Right now we take a quick look at The Pitch expecting far too much out of a local publicity stunt and Instagram trap . . .
But the Art Course at Nelson-Atkins Museum of Art, now in its third summer of operation, doesn’t offer much beyond the gimmick.
The course’s nine holes are set up in front of the museum, weaving between the terraced lines of hedges and trees. The heretofore-calm lawn and sculpture garden are now congested with groups queuing up to putt, littered with the mechanics of the operation, staff handing out clubs and signage guiding the way—and don’t get too close, because stray balls are definitely flying over the bushes.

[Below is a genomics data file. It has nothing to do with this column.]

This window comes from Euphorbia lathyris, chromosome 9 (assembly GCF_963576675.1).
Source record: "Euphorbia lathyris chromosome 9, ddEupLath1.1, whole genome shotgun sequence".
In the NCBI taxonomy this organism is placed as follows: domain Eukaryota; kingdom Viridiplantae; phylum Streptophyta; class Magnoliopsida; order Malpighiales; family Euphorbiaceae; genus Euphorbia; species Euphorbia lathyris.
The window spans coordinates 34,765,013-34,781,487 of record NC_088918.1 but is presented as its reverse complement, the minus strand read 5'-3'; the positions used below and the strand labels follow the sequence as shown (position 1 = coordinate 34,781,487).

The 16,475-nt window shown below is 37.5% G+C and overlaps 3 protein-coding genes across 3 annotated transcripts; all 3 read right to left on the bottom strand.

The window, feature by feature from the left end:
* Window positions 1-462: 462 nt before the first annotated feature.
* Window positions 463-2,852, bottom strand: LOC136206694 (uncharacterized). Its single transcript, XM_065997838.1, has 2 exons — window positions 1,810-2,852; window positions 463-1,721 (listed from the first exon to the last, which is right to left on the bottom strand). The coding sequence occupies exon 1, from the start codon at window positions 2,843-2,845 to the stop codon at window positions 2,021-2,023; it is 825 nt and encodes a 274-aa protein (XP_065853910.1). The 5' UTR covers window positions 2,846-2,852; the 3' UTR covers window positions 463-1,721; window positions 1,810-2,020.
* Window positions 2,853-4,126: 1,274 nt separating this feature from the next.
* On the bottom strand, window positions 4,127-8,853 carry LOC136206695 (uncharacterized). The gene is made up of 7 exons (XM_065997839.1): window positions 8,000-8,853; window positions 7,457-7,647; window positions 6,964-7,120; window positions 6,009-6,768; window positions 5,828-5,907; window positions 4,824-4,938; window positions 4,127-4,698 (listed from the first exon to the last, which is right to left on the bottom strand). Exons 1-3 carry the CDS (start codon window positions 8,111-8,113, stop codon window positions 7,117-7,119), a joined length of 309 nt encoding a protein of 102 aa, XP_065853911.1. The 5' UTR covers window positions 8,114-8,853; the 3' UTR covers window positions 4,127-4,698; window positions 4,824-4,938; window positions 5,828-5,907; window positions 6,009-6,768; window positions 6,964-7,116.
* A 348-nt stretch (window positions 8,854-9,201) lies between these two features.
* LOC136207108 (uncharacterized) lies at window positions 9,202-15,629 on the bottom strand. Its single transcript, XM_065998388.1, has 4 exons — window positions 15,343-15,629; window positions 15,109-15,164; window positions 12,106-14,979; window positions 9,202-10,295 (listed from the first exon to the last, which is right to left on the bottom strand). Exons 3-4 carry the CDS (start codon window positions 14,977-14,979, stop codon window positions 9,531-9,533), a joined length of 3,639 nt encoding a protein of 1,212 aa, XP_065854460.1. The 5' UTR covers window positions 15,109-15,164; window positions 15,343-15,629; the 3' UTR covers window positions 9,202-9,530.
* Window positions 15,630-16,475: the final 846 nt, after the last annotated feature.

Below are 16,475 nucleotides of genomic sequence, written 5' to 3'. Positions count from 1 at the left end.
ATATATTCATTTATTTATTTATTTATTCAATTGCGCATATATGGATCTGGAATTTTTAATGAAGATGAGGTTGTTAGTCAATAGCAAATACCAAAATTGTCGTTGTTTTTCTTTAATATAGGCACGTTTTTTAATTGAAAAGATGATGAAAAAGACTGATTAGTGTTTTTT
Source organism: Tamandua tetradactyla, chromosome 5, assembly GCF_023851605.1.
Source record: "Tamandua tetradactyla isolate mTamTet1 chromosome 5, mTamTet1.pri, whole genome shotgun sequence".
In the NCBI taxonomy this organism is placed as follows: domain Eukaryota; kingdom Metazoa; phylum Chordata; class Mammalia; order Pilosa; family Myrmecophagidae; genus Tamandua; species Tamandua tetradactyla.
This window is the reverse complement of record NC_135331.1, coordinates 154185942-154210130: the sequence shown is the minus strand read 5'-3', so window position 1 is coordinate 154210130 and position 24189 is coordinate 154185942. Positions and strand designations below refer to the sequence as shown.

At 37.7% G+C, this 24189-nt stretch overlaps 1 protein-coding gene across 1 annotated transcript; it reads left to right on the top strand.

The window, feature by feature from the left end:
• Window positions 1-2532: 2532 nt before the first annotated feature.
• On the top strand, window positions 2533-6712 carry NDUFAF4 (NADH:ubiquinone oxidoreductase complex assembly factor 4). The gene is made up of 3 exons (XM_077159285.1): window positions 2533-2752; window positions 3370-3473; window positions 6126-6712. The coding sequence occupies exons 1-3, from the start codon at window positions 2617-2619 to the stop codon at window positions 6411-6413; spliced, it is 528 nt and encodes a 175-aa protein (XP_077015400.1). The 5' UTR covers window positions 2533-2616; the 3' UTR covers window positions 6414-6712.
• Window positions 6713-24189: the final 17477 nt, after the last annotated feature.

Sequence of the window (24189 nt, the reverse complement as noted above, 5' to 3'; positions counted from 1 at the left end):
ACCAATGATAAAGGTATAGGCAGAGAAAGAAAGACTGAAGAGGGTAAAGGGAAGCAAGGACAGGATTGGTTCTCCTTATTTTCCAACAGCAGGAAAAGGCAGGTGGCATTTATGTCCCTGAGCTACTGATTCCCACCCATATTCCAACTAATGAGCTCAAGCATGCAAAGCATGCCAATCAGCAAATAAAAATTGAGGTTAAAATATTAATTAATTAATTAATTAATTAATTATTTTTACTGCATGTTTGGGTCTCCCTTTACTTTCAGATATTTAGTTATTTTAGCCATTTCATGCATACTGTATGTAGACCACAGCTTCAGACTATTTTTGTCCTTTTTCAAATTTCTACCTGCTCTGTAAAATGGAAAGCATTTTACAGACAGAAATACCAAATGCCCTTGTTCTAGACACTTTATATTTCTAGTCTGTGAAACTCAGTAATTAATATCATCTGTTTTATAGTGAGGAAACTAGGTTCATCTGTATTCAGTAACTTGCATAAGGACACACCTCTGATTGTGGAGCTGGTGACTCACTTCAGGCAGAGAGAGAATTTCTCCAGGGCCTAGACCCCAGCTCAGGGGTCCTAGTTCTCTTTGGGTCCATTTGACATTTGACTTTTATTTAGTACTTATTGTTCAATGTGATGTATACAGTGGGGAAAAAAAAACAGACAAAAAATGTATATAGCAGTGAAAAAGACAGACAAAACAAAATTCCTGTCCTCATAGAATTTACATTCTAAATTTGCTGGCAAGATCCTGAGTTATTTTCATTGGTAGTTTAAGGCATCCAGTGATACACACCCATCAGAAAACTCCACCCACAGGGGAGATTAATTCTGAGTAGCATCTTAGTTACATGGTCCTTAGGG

The blissful, contemplative vibe on the front lawn has been replaced by commercialism that isn’t even justified by exuberance or connection to art. It’s all just… fine. It’s not worth the space it takes up. It is all fairly forgettable. Run-of-the-mill. No memories being made, no mind being sharpened, no insights being had. Just a solidly decent 45 minutes that probably would’ve been equally decent doing any number of other things.
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Patrons play on a hole inspired by Wayne Thiebaud (American, born 1920), Jawbreaker Machine, 1963. Oil on canvas. Gift of Mr. and Mrs. Jack Glenn through the Friends of Art. // Courtesy of the Nelson-Atkins Museum of Art Art-inspired mini-golf sounds like such a lovely idea.